A mind game that has enhanced my appreciation of the universe began when, on a clear day somewhere in the 60s, I sat on a park bench overlooking the Ohio river. Having recently read about optics and laser technology, I pointed an imaginary laser into the sky and wondered how far the beam would travel before it would hit something solid. Practically this doesn’t work because gravity would bend the beam and a black hole would suck it in. (This is a mind game, so I can change the rules).
Irrespective of my position on Earth and no matter where I pointed the laser, there’s so much universe, it would eventually contact something solid. Despite the current estimate that only 5% of the universe consists of solid matter, the picture this painted for me was of a universe that had some solidity to it. It suggested a boundary. But now we now know there isn’t one. (Brian Green, 2005)
Anyway, I played on. Might the laser beam penetrate into another universe or another dimension? Of course none of this can be known for now, so the game ends in questions and speculation. But contemplation is its own reward. Particularly, the act of contemplating immensity generates deep wonder, appreciation and perspective.
According to physicist Brian Greene, “If the entire cosmos were scaled down to the size of earth, the part accessible to us would be much smaller than a grain of sand.” On the one hand, that unfathomable scale and the awesome beauty it evokes can make us, even the Earth, feel insignificant. On the other hand, we experience an inner universe, a subjective and expanding consciousness that’s equally immense and complex.
I play a similar game photographically by pointing my camera up. If I had access to an electron microscope I would probably be looking down as well. The above image is an example. In contemplating this image, I regard the lines of the buildings as vectors that continue as if a laser were positioned along each edge, and project them into space—going, going, going… until it takes me to the beginning. I never stop marveling at the fact that we walk on the surface of this planet, that overhead is unimaginable immensity, there to be observed and explored, day and night, just by looking up. It puts many things in perspective.
If you want to build a ship, don’t drum up people to collect wood and don’t assign them tasks and work, but rather teach them to long for the endless immensity of the sea.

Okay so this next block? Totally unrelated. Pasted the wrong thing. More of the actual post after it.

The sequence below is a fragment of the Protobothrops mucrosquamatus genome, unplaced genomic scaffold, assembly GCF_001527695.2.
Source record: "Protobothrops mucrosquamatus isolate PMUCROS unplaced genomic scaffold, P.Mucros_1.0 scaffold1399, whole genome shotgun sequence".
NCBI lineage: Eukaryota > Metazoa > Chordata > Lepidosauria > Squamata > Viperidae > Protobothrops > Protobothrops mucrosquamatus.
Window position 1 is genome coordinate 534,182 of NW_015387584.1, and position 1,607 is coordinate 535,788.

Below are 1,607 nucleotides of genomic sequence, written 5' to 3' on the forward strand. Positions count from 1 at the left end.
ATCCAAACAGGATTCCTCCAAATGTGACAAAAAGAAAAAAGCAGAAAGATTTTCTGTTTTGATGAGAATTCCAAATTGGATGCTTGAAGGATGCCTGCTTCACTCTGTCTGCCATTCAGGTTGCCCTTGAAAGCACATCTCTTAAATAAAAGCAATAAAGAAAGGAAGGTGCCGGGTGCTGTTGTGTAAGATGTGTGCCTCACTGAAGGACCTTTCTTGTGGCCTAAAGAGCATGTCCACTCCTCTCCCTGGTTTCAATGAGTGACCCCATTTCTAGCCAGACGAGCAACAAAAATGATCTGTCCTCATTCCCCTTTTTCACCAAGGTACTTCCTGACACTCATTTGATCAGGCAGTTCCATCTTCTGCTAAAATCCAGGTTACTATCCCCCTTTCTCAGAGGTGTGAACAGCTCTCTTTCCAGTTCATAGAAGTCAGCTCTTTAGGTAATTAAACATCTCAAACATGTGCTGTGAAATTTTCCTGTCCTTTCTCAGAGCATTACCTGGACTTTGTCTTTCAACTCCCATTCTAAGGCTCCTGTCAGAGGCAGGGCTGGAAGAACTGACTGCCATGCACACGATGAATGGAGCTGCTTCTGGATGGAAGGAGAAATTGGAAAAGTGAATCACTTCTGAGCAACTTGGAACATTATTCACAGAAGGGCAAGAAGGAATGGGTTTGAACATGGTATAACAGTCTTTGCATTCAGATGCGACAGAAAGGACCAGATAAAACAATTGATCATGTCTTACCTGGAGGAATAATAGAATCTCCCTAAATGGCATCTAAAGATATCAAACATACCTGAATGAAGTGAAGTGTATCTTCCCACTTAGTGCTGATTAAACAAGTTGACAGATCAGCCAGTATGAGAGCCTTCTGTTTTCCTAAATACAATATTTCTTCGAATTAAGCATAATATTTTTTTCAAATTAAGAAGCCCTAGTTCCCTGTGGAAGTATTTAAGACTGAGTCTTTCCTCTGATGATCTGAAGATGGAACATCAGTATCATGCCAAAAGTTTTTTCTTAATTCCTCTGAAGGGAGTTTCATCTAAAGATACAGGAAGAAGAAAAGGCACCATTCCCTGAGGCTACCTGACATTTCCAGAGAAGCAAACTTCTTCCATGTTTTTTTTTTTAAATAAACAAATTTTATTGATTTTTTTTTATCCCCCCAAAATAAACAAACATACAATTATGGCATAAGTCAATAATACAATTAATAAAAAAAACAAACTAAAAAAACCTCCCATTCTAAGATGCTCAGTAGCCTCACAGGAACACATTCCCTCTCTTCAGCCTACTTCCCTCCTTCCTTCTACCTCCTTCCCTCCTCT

Antoine de Saint Exupéry
About This Image
Above & Below
File # DC3780
8th & Main Streets
July 11, 2007
One of my long-term creative challenges has been to make photographs that evoke the sensibility of immensity, of space and the many forces that pervade it. The sky has therefore become a regular subject for me. I often compose landscapes so the elements under the sky are tiny or small, usually secondary.
Because my work is largely oriented toward personal growth and expression, the skies in my photographs are almost never about the sky or clouds or airplane trails. Although these can be present and are what others would say they see, my eye goes beyond to deep space as if the photograph was three-dimensional. That’s why the contemplative approach to photography is so personal. And challenging. While the above image is evocative for me, it’s just a shot of buildings to someone else. That’s why, when we make images for personal reasons, it’s important to use words to help others to not just see what we see or gain some insight into our motivation or process, but to better understand the nature of an aesthetic quest.
I used to tell my students, the world doesn’t need another photograph—of anything. What it does need are individuals who, by engaging in a creative process, exercise and develop the higher human capacities—love, caring, compassion, empathy, appreciation, meaningful connection to name a few—that lift us (and by extension) the world up.
Greene, B. (2005). The Fabric of the Cosmos: Space, Time, and the Texture of Reality. New York, NY: Vintage Press.